3 Bobcats Adam Morrison Rudy Gay


REVIEW: Morrison looked the part of a good player at Gonzaga where he often scored at will and had a knack for making big shots. But his lack of quickness and athleticism doomed him in Charlotte where he struggled to get off shots against other small forwards. Morrison lasted just two seasons in Charlotte before he was shipped off to the Lakers. He has attempted two comebacks to the NBA, but didn’t get training camp invites following summer league showings with the Nets and Clippers. Gay had red flags coming out of UConn because of his wavering focus, but he has become a career 18-point-a-game scorer. His domination of the ball and his 45 percent shooting, however, detracts from his ability to pile up points in bunches.


4 Bulls Tyrus Thomas Paul Millsap


REVIEW: Thomas wowed scouts with his off-the-charts athleticism and long arms, but he never became much of a force in the NBA because of his lack of a jump shot and his inability to fit in at either forward slot. In four seasons with the Bulls, he averaged double figures just once. And he rarely played in Charlotte this past season after receiving a big contract. Almost everyone missed on Millsap, the 47th overall selection, but he has become a steady threat in Utah. He averaged a career-best 17.3 points in 2010-11 and 8.8 rebounds (to go with 16.6 points) in 2011-12.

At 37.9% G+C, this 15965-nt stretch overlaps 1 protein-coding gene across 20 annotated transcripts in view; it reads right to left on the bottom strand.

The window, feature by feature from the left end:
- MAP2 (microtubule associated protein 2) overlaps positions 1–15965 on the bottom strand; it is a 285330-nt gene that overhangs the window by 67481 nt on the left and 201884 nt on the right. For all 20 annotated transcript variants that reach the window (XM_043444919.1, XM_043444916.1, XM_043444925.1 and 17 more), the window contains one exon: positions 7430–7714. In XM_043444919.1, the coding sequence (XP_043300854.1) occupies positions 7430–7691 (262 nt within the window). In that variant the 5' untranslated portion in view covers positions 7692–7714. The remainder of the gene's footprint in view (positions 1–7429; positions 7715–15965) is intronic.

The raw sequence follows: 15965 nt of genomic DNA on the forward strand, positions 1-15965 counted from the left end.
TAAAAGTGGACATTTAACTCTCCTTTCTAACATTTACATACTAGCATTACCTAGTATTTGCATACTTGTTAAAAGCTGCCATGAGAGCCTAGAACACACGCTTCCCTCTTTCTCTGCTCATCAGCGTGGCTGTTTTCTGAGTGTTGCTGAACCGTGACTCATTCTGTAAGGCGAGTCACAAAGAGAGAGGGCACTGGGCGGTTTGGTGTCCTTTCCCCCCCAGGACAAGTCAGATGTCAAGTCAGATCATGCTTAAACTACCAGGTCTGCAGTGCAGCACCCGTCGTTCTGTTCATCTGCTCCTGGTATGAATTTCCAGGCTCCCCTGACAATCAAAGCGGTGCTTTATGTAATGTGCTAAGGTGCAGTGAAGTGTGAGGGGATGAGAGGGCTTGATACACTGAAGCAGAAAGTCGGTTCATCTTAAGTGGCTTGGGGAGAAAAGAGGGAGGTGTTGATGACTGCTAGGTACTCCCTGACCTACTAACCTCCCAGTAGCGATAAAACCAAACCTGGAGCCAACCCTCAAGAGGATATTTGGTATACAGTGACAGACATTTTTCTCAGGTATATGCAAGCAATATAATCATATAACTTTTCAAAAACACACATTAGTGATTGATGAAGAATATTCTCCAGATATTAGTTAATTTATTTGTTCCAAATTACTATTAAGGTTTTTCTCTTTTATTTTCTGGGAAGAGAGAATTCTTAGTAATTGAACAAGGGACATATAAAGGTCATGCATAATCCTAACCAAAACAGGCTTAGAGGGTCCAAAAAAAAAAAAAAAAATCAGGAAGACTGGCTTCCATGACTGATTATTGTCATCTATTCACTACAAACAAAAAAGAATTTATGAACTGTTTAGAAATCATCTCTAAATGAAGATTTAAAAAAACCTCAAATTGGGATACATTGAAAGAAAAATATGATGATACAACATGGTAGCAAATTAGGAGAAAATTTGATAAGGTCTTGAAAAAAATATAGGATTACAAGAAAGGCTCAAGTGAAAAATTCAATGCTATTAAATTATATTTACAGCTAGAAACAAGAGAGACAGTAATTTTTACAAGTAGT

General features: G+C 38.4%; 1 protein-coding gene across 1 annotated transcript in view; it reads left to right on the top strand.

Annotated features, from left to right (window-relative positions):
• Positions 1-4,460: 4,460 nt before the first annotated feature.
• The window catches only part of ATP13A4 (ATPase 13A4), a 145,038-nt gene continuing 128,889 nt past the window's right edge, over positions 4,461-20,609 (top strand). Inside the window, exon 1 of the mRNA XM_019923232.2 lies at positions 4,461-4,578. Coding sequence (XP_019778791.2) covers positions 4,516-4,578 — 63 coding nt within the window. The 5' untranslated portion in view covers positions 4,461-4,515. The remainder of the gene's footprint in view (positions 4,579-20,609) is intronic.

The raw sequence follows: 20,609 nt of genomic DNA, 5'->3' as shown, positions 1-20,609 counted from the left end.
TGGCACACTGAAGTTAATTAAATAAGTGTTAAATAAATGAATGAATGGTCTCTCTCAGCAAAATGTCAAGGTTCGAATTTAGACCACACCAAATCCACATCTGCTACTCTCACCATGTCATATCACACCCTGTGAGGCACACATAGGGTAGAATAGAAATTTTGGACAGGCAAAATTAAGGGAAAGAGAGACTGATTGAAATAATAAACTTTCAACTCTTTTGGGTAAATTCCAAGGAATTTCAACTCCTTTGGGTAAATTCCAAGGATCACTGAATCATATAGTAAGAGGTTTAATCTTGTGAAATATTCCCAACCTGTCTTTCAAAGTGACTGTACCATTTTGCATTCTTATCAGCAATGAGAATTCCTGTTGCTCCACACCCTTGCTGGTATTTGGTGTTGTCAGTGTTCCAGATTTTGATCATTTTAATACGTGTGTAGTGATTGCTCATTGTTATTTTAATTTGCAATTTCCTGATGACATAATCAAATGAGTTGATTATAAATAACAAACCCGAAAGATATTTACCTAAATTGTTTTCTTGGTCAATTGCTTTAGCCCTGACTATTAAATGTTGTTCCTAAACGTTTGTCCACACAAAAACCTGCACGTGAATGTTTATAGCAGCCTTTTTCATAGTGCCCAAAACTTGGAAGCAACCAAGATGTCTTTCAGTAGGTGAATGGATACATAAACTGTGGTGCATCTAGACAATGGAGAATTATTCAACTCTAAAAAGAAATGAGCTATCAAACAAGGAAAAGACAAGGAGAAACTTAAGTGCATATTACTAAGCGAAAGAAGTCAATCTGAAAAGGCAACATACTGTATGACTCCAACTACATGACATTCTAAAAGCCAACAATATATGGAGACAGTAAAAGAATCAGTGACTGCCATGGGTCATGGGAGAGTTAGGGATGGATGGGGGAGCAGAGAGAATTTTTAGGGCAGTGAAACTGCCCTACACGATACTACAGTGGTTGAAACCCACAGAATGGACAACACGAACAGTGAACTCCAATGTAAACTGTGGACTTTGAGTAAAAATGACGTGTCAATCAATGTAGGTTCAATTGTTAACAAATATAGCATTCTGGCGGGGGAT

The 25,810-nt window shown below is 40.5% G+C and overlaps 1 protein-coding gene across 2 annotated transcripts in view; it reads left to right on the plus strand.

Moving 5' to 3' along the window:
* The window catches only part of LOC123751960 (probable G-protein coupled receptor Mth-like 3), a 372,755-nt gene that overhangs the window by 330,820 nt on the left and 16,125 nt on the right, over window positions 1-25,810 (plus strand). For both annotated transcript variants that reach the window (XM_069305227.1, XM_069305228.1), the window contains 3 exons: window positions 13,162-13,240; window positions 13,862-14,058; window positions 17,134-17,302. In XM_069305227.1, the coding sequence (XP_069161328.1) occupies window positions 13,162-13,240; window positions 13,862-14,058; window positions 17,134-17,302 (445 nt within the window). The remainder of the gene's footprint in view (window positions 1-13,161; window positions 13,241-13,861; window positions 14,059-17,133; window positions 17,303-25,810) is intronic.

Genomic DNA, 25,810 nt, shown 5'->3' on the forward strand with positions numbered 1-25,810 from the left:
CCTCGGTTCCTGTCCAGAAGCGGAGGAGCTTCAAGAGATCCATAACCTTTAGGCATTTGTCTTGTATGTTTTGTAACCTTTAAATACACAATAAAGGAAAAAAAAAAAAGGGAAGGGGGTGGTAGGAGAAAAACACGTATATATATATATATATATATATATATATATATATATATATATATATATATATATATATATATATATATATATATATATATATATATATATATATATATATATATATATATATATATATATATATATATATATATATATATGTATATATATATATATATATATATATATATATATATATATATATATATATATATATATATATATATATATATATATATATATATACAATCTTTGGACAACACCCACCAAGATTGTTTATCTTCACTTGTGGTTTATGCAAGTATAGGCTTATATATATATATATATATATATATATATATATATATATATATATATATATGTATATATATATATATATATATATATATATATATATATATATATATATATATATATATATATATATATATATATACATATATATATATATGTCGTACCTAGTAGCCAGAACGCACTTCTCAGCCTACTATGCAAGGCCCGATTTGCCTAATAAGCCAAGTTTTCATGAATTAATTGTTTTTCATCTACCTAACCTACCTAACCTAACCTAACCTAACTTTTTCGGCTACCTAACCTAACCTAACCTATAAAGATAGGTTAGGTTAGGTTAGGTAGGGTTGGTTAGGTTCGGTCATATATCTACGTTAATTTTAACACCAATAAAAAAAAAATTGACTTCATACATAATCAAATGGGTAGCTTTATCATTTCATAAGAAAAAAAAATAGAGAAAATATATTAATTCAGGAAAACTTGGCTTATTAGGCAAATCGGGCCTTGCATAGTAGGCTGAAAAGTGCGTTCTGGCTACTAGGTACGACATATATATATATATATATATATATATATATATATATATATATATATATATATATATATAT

5 Hawks Shelden Williams Brandon Roy


REVIEW: A year after bombing on the Marvin Williams pick at No. 2 over Chris Paul and Deron Williams, the Hawks combated their problems by taking Shelden Williams. Few considered Williams a lottery pick and certainly not a top-five pick. As for Roy, he was traded from Minnesota to Portland on draft night where he became the Rookie of the Year (2007), a three-time all-star (2008-10) and a two-time All-NBA performer (2009-10). Scouts initially backed off of him because of issues with his knee, and that injury ultimately ended his career in Portland and his comeback bid this past season in Minnesota.


11 MAGIC J.J. Redick J.J. Redick


REVIEW: Redick had his struggles in Orlando initially, playing just 42 and 34 games in his first two NBA seasons. But after changing his body and becoming a more reliable defender, Redick ultimately found his way with the Magic. He blossomed into a fan favorite by improving his scoring average for five straight seasons and becoming an underrated playmaker. Redick also played a major role in Orlando’s playoff success in 2009 and ’10. The Magic wisely matched the offer sheet presented to him by the Bulls in 2010, allowing them to hang onto a player who eventually became a franchise cornerstone. Set to become a free agent in July, Redick was dealt to the Milwaukee Bucks in February for a package that centered around Tobias Harris and Doron Lamb.


Note: The contents of this page have not been reviewed or endorsed by the Orlando Magic. All opinions expressed by John Denton are solely his own and do not reflect the opinions of the Orlando Magic or their Basketball Operations staff, partners or sponsors. His sources are not known to the Magic and he has no special access to information beyond the access and privileges that go along with being an NBA accredited member of the media.